For the fifth time, Certified Community Behavioral Health Clinics (“CCBHCs”) have received a short-term funding extension with Congress’ last-minute passage of a temporary government-wide spending bill. Funding for CCBHCs in this extension runs through December 20, 2019. This measure was signed into law late on November 21, just in the nick of time as this was hours before funding was set to expire.
The measure extends funding for CCBHCs in the eight states selected for the original Medicaid demonstration program: Minnesota, Missouri, Nevada, New Jersey, New York, Oklahoma, Oregon and Pennsylvania. This innovative Medicaid demonstration enabled mental health centers to offer broad, coordinated services for serious mental illness and substance use disorders.
Lawmakers have eight legislative days to finalize all funding bills and further fund CCBHCs. Stakeholders should continue to work with Congress to secure long-term funding for the program.
For a More Permanent Fix, Senate Finance Bill Includes Longer-Term Funding
On December 6, 2019, leaders on the Senate Finance Committee unveiled an updated version of their bipartisan drug pricing bill that includes a two-year extension of the CCBHC program. Additionally, it adds 11 additional states to the program. While this is a breath of fresh air for the program considering all of the short-term funding deals, there is still a long way to go before this becomes law. Hall Render has learned that Republican Senate leadership is supportive of extending the program for at least two years. However, whether it gets signed into law remains a question as the White House and Senate Majority Leader Mitch McConnell (R-KY) have yet to specifically endorse.
In Other Behavioral Health News…CMS Approves Game-Changing Medicaid Project Expanding Access to Behavioral Health Treatment
On November 6, Centers for Medicare & Medicaid Services (“CMS”) approved a “first-of-its-kind” Medicaid demonstration project, which broadens behavioral health services available to Medicaid beneficiaries living in the District of Columbia (D.C.). Additionally, the D.C. Medicaid program is approved to begin providing new services for its beneficiaries diagnosed with substance use disorder.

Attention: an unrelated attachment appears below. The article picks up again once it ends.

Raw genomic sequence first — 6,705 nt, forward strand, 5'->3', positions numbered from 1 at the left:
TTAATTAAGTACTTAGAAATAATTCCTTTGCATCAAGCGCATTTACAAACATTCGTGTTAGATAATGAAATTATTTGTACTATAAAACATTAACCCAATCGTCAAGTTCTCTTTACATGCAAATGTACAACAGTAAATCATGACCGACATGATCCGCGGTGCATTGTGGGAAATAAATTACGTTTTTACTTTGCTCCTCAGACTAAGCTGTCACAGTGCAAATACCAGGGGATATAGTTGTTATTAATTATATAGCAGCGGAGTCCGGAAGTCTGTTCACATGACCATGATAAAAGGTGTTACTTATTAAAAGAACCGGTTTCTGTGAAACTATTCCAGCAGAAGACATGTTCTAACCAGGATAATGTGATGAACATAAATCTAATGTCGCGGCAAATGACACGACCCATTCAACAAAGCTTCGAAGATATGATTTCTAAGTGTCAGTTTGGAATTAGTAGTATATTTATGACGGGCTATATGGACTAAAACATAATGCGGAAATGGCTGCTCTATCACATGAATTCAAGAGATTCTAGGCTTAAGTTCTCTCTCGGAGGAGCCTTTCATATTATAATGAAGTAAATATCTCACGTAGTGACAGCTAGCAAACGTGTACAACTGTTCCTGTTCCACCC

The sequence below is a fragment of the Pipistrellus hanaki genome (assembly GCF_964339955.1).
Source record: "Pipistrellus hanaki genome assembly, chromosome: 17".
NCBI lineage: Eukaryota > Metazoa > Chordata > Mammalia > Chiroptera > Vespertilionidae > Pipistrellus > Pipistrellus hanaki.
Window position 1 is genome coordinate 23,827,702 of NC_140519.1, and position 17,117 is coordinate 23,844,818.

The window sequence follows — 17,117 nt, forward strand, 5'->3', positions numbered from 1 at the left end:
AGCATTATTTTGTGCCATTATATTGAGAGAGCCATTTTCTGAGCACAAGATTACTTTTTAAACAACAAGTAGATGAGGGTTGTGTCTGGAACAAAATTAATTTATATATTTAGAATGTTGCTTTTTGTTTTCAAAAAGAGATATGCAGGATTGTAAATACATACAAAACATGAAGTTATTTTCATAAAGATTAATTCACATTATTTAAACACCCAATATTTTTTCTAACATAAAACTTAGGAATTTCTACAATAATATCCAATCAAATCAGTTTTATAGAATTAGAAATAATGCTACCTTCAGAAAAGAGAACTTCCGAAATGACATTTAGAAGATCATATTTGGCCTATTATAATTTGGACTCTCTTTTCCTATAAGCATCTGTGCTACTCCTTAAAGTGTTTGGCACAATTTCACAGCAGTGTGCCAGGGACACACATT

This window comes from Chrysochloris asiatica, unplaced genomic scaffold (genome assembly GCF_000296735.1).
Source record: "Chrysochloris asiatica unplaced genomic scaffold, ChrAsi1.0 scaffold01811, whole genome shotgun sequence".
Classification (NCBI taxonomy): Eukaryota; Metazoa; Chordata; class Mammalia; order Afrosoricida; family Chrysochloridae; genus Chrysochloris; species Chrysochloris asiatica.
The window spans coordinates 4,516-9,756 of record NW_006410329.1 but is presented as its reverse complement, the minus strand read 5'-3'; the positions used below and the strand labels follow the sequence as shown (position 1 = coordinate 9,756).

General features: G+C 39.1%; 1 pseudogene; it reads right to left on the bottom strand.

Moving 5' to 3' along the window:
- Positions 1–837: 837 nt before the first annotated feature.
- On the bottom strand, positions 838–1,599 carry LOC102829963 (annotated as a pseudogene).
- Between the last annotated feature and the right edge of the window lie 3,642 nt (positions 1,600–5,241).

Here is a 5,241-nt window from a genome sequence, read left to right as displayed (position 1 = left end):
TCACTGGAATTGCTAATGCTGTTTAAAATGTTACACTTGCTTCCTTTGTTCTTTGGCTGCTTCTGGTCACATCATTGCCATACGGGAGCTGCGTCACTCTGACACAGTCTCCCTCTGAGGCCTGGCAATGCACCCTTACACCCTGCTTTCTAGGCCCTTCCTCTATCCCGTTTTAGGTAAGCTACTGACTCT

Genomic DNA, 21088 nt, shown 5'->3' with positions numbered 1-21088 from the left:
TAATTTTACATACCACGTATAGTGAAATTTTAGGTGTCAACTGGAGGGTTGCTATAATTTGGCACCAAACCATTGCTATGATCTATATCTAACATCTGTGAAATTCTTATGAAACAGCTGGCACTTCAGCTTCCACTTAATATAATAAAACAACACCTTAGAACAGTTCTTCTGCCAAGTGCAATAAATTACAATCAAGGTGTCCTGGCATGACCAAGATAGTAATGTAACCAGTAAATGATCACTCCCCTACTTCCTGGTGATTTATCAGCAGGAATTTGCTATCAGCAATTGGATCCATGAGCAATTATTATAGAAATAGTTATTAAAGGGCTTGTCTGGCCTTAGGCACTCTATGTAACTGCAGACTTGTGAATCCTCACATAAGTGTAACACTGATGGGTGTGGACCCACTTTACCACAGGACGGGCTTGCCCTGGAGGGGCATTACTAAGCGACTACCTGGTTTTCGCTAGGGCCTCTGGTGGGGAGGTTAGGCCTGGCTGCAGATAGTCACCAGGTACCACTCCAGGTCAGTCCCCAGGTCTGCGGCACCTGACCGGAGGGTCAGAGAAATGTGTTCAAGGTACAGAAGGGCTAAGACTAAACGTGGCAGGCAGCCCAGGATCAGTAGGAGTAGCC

In late 2018, CMS announced that it would allow states to waive the so-called institutions for mental diseases (“IMD”) exclusion, through Section 1115 of the Social Security Act. The IMD exclusion prohibits the use of federal Medicaid funding for reimbursing behavioral health care and substance use disorder services performed in large residential psychiatric institutions and treatment centers. Specifically, the rule bars Medicaid from paying for treatment for adults under the age of 65 in psychiatric residential facilities with more than 16 beds. The Trump Administration explained the demonstration opportunity in a letter to state Medicaid Directors outlining how states can apply for, implement and report their progress with new demonstration programs.
D.C. becomes the first Medicaid program in the country to gain approval for a demonstration to use federal Medicaid funds to pay for treatment of IMD patients with severe mental illness. The D.C. demonstration also allows Medicaid to reimburse for treatment services for patients with substance use disorders within residential treatment facilities. It also authorizes D.C. to offer several new community-based behavioral health services through December 31, 2021. CMS Administrator Seema Verma touts the demonstration, “this integrated approach supports the District’s goals of reducing opioid misuse and overdose deaths – while expanding the continuum of mental health and substance use treatment options for individuals in need.”
While behavioral health treatment access is vital across the country, it is especially crucial for D.C. due to the opioid crisis, as well as a substantially large portion of the population being chronically ill and the number of homeless individuals with serious mental illness and/or substance abuse disorders. According to CMS, opioid-related fatal overdoses increased by 236 percent from 2014 to 2017 in D.C., and about one-third of the region’s adult residents that are treated for substance abuse disorder have a co-occurring serious mental illness. CMS expects the demonstration to improve access to acute care, residential treatment, crisis stabilization and other mental health services. CMS also anticipates this will lead to reductions in preventable emergency room and inpatient care.
Likely, the approval will encourage more states to apply for IMD exclusion waivers. Currently, Indiana and Vermont are the only two states that have applied for similar IMD mental health waivers. Approval for these is still pending. Stakeholders claim this funding could significantly reduce the financial burden for states when providing mental health residential services within medical treatment facilities and within prison systems.
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